Orbán: World war ‘realistic threat’
“The war is becoming increasingly bloody and brutal, yet the number of European countries and leaders supporting peace is not on the increase at all,” Orbán said. He said the number of victims was “well over 100,000 on both sides” and “it should … make those that have so far supported the war from outside to shift towards peace”. “A large part of Europe, however, is still on the side of war, providing Ukraine with more and more brutal equipment,” he said.
Orbán said European leaders were “close to discussing the possibility of European Union members sending some kind of peace-keeping troops” to Ukraine; “we are close to that line which we had earlier thought could not be crossed”.
Since the war is in “Hungary’s neighbourhood”, the conflict is “worrying and dangerous”, he said, adding that “our security is being jeopardised”. “As more and more decisions are passed on using ever newer and stronger weapons” and “the West provides Ukraine with more and more modern equipment … the threat of a world war is no literary exaggeration,” Orbán said. While “it could sound extremely exaggerating when some European and American leaders say that if all goes on like this we could arrive at the third world war, it is a realistic danger at the moment”, he said.
“Everybody feels that this conflict could become a world war and they, too, could be affected,” Orbán said. Western Europe’s “pro-war stance is based on moral considerations: they think that the war and Ukraine must be supported because that is the right thing to do”, he said. “Hungary thinks, however, that it is peace that must be supported on a moral basis, and the world is rather in support of the Hungarian position,” he added.
According to Orbán, Hungary is subject to “direct and indirect pressure”. “They want to force us into this war,” he said, but added that parliament could not be bypassed when a decison is being made on “such a weighty matter”. “Whether Hungary should participate, and if yes in what way, or stay out of this war” could only be decided by parliament, Orbán insisted.
The Hungarian parliament is passing a resolution on Friday which states that Hungary maintains the position of peace and demands a ceasefire, Orbán said. “The Hungarian position is not about what type of peace treaty should be signed but about demanding a ceasefire,” he added. A ceasefire must be achieved, he said. Once there is a ceasefire, there is a chance for preparing the framework for peace talks, he added.
Hungary’s left wing remains pro-war, Orbán said. The parliamentary debate on a pro-peace proposal could have been a good opportunity for the left wing to give up its pro-war position and join the pro-peace camp of the ruling parties following a reasoned discussion, Orbán said. “They could have done it without losing face,” he added.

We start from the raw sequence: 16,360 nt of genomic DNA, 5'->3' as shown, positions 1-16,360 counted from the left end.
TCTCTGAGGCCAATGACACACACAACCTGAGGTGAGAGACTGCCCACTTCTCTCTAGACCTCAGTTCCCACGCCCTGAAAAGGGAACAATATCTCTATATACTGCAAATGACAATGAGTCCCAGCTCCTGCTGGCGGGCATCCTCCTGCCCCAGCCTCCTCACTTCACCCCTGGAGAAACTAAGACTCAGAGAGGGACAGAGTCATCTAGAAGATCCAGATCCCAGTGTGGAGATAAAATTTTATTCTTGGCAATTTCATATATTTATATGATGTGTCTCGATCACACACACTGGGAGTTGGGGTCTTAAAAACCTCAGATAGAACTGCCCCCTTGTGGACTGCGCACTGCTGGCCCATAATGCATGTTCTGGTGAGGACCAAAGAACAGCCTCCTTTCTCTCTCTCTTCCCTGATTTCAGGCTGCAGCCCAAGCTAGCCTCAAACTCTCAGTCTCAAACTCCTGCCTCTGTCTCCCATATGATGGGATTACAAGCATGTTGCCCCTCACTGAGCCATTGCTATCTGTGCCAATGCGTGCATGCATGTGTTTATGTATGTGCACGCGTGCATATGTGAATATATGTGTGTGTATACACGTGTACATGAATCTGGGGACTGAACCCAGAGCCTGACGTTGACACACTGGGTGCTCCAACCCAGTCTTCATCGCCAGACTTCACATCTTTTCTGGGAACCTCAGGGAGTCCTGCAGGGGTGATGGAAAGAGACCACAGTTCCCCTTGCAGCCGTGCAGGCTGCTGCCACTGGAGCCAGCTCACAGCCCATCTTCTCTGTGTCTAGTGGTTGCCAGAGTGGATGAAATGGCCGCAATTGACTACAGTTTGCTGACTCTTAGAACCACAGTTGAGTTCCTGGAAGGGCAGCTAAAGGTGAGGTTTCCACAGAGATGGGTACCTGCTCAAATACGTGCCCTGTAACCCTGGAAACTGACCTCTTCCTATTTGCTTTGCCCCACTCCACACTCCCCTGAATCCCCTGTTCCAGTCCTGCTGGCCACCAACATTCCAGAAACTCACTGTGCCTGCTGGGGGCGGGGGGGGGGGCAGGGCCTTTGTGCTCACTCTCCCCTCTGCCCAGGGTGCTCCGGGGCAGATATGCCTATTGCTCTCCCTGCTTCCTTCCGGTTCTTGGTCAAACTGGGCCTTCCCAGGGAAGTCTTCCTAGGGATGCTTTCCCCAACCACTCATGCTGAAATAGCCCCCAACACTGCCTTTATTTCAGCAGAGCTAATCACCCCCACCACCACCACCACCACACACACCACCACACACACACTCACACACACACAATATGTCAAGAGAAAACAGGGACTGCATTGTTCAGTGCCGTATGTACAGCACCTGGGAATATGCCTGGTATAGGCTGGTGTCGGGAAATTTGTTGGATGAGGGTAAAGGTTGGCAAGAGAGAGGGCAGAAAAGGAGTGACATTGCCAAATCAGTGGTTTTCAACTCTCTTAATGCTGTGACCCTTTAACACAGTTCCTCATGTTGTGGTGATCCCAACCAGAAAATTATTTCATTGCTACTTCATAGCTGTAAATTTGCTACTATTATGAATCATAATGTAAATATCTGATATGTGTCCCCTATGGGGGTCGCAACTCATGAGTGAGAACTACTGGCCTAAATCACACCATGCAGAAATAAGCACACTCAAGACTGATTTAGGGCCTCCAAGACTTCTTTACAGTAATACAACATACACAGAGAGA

“We have given an opportunity to the left wing to move from a pro-war position to a pro-peace position and join the side where national interests lie,” Orbán said. “However, I could not see any sign of that,” he added.
“We will see how they vote on Friday,” Orbán said.
Meanwhile, he said “there have been a few countries right from the start, including the Americans, that knew exactly what they were doing” and they “joined this war after assessing their own interests bravely and proudly.” “But there were also some who were drifting along in this conflict,” he added. There are several countries today that originally “did not want to be where they are now,” Orbán said.
“We expect two things from the European Union … first is permanent peace,” Orbán said. The EU should serve peace but it has turned into a pro-war institution, he said.
“The second thing we expect from the EU is to preserve the state of welfare we have achieved,” Orbán said. Yet, the war and the sanctions are destroying the European economy, he added.
“In addition to some countries slipping into war against their will, what’s happening is people starting to question the reason for the EU’s existence because it has given up the two goals that justify its operation,” Orbán said.
“There are increasing signs from member states that the pro-war positions got morally and financially exhausted and everybody feels that if common trust in Europe weakens, it will have much further-reaching consequences than the war,” he added.
Orbán said it was a fatal mistake to underestimate a country’s adaptability and Russians are adapting to the situation created by European sanctions.
The Hungarian government’s target is to get inflation down to a single digit by the end of this year. Retailers and food chains are already competing with each other on who can offer lower prices on various products, he added.
The government will remove the current price caps simultaneously with a decrease in the inflation of food prices, he said. The caps have helped reduce inflation but they were an “artificial intervention” in the operation of the market, and had “side effects”, he added.
“That is why it is good if the caps disappear from the system and the market returns to its regular operations,” he said. As long as inflation is high, the caps cannot be removed, he added.
Orbán suggested that similarly to the food price caps, the caps applying to bank loans could also be removed. Concerning bank loans, he added that “we introduced all kinds of protective mechanisms but those could even cause problems in normal times”.
The prime minister added, however, that the caps on household utility prices would be maintained.
“When inflation drops under a certain level, measures introduced to rein in high inflation could be removed in a timely manner,” Orbán said.